Efficient Nitrogen Fertilization

Project Work Plan

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Problem/Need Statement

The Texas Nonpoint Source Management Program (TCEQ and TSSWCB, 2005) states that "Nutrients, pesticides, and other pollutants can come from a variety of sources including over-fertilized fields, runoff from improperly managed animal operations and waste applications, inaccurate pesticide sprayer settings, and dozens of other sources." This project is directly aimed at reducing the potential for overapplying nitrogen (N) fertilizer based on current soil test methodology in Texas.

Traditional soil nitrogen tests determine only the inorganic N in soil in the form of NO3-N, but fail to account for plant available NH4-N, plus a mineralizable portion of the soil organic N pool. Organic matter in the soil provides plant-available N when soil microbes mineralize organic C. Since organic C and organic N are highly linked, organic N is broken down to plant available N. This very important component of soil microbiology has been traditionally under-appreciated because of the difficulty of accurately assessing mineralization with lab techniques, especially its contribution to providing N to enhance crop production. Since traditional soil tests do not recognize the contribution of available NH4-N or mineralizable soil N in the estimation of plant available N, current soil test recommendations are often higher than necessary, which result in overapplication of N fertilizer.

This excess application increases N inputs into Texas rivers and lakes, which can accelerate eutrophication and substantially increase water treatment costs. Excess N in the Mississippi River, some of which is contributed by Texas watersheds, contributes to a major environmental problem - Gulf of Mexico hypoxia. Steve DiMarco, a Texas A&M researcher, has also recently claimed the existence of a Texas Gulf Coast hypoxic zone. Such hypoxic (low oxygen) areas are absent of most marine life and threaten to inexorably damage important ecosystems.

The Texas Commission on Environmental Quality (TCEQ) is currently in the process of revising Texas Surface Water Quality Standards for the 2009 triennial review. Major revisions to the Standards are being drafted, including the establishment of numeric nutrient criteria for reservoirs and modifications to contact recreation use and bacteria criteria. Numeric nutrient criteria will also be established for major rivers and small streams over the next decade. As a result numerous Texas water bodies which currently have concerns for nutrients will likely be impaired once the nutrient criteria are adopted.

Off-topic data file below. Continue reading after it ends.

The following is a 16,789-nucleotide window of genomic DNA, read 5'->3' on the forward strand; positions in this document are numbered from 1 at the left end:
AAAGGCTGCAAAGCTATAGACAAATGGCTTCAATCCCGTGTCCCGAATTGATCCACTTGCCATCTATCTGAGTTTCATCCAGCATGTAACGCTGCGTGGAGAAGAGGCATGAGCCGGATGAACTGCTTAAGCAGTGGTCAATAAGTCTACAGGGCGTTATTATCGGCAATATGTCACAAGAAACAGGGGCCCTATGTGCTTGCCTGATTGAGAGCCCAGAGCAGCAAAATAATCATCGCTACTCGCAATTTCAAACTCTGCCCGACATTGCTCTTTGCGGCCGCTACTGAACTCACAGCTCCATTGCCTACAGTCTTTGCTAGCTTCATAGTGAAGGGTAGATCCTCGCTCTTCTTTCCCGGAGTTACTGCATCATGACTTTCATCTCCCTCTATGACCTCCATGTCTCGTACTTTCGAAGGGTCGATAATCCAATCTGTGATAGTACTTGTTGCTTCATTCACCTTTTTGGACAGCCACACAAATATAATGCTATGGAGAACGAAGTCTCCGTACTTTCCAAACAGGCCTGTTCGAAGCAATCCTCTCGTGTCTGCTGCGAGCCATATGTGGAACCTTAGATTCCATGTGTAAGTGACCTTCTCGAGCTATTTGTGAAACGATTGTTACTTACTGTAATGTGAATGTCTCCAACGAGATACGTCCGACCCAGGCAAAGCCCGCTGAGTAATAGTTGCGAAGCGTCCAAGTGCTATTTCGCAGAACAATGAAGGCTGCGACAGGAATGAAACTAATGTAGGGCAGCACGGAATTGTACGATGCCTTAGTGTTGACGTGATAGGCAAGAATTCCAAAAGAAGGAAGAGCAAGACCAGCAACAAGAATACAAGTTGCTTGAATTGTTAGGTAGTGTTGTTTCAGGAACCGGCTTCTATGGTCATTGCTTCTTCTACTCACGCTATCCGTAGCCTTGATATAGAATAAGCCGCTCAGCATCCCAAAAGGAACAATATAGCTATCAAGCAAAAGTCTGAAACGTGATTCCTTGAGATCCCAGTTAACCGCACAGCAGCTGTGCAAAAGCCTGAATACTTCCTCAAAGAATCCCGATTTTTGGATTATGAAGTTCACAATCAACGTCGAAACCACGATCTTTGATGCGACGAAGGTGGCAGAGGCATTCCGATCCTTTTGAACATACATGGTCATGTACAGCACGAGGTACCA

In addition to adverse environmental effects, excess N fertilizer application increases input costs for agricultural producers. Overapplying N fertilizer wastes money on unnecessary inputs and reduces profitability. The problem is that traditional soil test procedures and resulting recommendations fail to account for mineralizable N in the soil that is released and made plant available. Thus, farmers do not knowingly apply excess N; they apply at the recommended N rates. The issue lies with fertilizer recommendations based on conventional soil test results.

Although agriculture is not the only contributor to the problem of excess N in our Nation's waters, agriculture should do its part to reduce N loading. Basing fertilizer application rates on soil tests that more accurately account for the total amount of plant available N in the soil, including mineralizable N, could have tremendous socio-economic and environmental benefits. Very few scenarios present such a likely "win-win" outcome.

The innovative soil test methodology, demonstrated in this project, represents an important agronomic advancement with the potential for major socio-economic and environmental benefits. The environment will benefit as less N will be introduced into streams and rivers. Similarly, input costs willdecrease as N fertilizer inputs are reduced. The cost savings should result in increased profitability. The economic incentive associated with the enhanced soil test methodology will increase the broadscale adoption of the methodology by laboratories and landowners alike and thus measurable improvements in runoff water quality. Additional benefits of reduced N application include reduced market demand for N thereby reducing petroleum inputs required to generate N fertilizer.

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